top of page

Why your 1RM is important.

Your 1RM creates your program design

March is also the time that we begin to ramp up our strength classes, and one of the tools that we utilize from now until the end of the year is an athletes 1RM. Identifying the 1RM on "power lifts" like bench press, squats, deadlifts, and cleans has for many years been the gold standard for creating advanced program design for athletes of all levels. Establishing an athletes 1RM is what allows us as strength coaches to use periodization to guide and manage an athletes training regiment.


To promote long term training improvements and avoid over-training, an overall training program can be split into specific periods with their own objectives training parameters. This concept is called periodization and it is the most effective approach to planning strength training programs, periodization generally consists of :

Preparation Period (Pre-season)

Competition Period (In-season)

Transition Period (Off / closed-season)

By co-ordinating the different elements of a strength training program with the phases of a typical season, the athlete can reach a peak for the start of the competitive season and most important parts of year. Just as an overall season is split into distinct periods or phases so is the development of sport-specific strength. As mentioned earlier, it makes sense to develop certain types of strength before others. Here are the phases, in order, of an overall strength training program (which also lasts a year) and how they should coincide with phases of a typical season above:

Phase 1 - Basic Strength

Training for many sports can have an unbalancing effect on the body's musculoskeletal system. One side of the body may become stronger than the other, agonists may be overly strong compared to antagonists and smaller muscle groups are often neglected. Left unchecked these imbalances can compound and may lead to chronic and acute injury. A period of basic strength training should occur at the start of the preparation period (early pre-season). For less experienced athletes it may be necessary to start during the transition period (closed season).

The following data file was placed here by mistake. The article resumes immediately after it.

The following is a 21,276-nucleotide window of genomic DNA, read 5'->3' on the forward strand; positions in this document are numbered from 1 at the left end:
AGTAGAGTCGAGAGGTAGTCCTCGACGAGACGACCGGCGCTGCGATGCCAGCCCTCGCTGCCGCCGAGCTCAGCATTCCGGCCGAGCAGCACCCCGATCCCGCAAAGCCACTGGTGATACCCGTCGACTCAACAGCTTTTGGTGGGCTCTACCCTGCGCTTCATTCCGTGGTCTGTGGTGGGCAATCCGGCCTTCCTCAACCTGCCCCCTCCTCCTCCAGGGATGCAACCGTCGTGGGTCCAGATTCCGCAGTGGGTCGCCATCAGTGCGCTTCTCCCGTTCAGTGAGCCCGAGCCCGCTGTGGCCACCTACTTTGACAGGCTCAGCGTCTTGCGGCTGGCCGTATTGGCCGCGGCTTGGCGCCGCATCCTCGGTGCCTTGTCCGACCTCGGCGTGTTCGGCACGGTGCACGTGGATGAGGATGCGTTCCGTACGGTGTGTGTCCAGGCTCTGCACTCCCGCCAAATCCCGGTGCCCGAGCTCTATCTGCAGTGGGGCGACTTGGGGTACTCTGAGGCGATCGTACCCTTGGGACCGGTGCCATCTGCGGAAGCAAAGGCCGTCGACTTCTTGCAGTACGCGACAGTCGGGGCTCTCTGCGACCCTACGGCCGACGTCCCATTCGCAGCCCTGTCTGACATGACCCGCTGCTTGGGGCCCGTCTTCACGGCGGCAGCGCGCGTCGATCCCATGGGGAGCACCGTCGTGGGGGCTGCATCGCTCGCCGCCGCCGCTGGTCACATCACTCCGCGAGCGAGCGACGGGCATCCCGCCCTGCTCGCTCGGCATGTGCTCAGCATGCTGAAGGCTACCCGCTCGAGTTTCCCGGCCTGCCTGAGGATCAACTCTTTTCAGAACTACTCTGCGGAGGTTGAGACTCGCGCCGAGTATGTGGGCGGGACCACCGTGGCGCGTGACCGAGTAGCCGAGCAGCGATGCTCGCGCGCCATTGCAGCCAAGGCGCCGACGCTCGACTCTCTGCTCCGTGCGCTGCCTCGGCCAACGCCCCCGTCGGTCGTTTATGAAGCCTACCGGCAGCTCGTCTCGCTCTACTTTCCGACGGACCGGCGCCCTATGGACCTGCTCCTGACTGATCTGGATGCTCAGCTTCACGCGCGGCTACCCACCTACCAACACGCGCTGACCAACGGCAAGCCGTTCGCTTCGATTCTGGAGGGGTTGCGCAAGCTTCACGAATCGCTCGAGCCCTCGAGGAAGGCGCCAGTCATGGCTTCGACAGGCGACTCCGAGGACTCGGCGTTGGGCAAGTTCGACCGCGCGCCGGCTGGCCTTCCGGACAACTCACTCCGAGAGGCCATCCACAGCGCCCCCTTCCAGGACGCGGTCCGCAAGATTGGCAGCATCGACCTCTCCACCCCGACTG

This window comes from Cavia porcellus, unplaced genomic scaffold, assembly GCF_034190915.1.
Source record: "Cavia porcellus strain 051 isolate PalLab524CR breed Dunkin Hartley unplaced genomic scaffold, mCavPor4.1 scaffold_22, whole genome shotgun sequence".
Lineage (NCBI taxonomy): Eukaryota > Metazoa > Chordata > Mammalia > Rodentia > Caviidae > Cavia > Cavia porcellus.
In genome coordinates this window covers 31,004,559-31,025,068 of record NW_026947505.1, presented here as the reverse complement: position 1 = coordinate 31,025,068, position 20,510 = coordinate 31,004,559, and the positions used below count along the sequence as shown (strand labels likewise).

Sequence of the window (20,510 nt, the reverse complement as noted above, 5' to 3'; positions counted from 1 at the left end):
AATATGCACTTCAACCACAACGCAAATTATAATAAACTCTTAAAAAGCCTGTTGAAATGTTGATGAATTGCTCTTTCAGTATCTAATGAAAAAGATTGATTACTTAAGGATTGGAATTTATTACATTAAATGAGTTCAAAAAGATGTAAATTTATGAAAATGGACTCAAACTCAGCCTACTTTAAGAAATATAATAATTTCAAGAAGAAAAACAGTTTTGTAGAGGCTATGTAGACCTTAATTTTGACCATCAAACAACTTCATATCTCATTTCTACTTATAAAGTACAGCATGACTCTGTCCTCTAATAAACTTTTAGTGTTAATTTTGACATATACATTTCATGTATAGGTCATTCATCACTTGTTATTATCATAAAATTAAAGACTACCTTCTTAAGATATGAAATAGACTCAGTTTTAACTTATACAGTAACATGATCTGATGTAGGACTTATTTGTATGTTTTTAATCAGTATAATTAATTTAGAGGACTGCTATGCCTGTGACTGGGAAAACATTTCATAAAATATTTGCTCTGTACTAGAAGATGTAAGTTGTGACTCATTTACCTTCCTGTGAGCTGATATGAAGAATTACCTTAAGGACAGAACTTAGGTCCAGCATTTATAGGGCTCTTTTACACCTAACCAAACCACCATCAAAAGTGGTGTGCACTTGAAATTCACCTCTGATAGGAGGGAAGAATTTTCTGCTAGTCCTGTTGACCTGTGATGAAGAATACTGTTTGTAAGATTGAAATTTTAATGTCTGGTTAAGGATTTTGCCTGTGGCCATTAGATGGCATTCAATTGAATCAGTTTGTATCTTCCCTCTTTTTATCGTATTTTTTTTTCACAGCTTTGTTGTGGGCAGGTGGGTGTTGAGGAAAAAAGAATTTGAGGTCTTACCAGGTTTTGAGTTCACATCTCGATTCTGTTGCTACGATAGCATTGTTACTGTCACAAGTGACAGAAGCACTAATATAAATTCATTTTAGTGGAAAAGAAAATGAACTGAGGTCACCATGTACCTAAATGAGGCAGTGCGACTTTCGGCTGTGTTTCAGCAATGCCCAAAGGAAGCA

Phase 2 - Maximum Strength / Hypertrophy

Most athletes benefit from a period of maximal strength training. The length of this phase will vary depending on the sport. Strength and power athletes will spend more time in this phase compared to endurance athletes for example. If a period of hypertrophy training is required (i.e. football or rugby players) it usually occurs before maximal strength training. Hypertrophy and maximal strength training programs usually occur midway through the preparation phase (pre-season).

Phase 3 - Conversion

Until this point strength training has been generic in nature. To be effective however, this general base of strength must converted into sport-specific power or muscular endurance or both. The conversion of maximal strength occurs late in the preparation phase and may continue into the start of the competitive season.

Phase 4 - Maintenance

When strength training stops the benefits gained previously quickly diminish. In order to avoid this detraining effect a certain level of conditioning is required to maintain the gains made in the preparation phase. Fortunately, the volume required to maintain strength is less than that required to build it. But with the onset of competitive matches and events, plus a greater emphasis on tactical and skill-based training, less time is available for strength conditioning and sufficient recovery. The maintenance phase occurs throughout the competitive season.

Phase 5 - Active Recovery

Following a strenuous season, a break from structured training and the rigours of competition is crucial for physical and mental respite. This can mean a complete break from all types of strength training programs for several weeks. Any longer than 3-4 weeks however, and fitness, particularly strength and power, diminishes rapidly. The active recovery phase occurs in the transition period (off / closed season).

A Maximal Strength Assessment or 1RM Strenth Test shouldn't be used as a measure of overall athletic performance, but instead as a tool that allows for optimal athletic program design. At Northwest Fitness we utilize the standard protocol of the National Strength & Conditioning Association for projecting a 1RM along with established Strength Standards (MEN'S & WOMEN'S) to develop individualized program design. For more information or schedule a consultation CONTACT US.

Featured Posts
Recent Posts
Search By Tags
Follow Us
  • Facebook Classic
  • Twitter Classic
  • Google Classic
bottom of page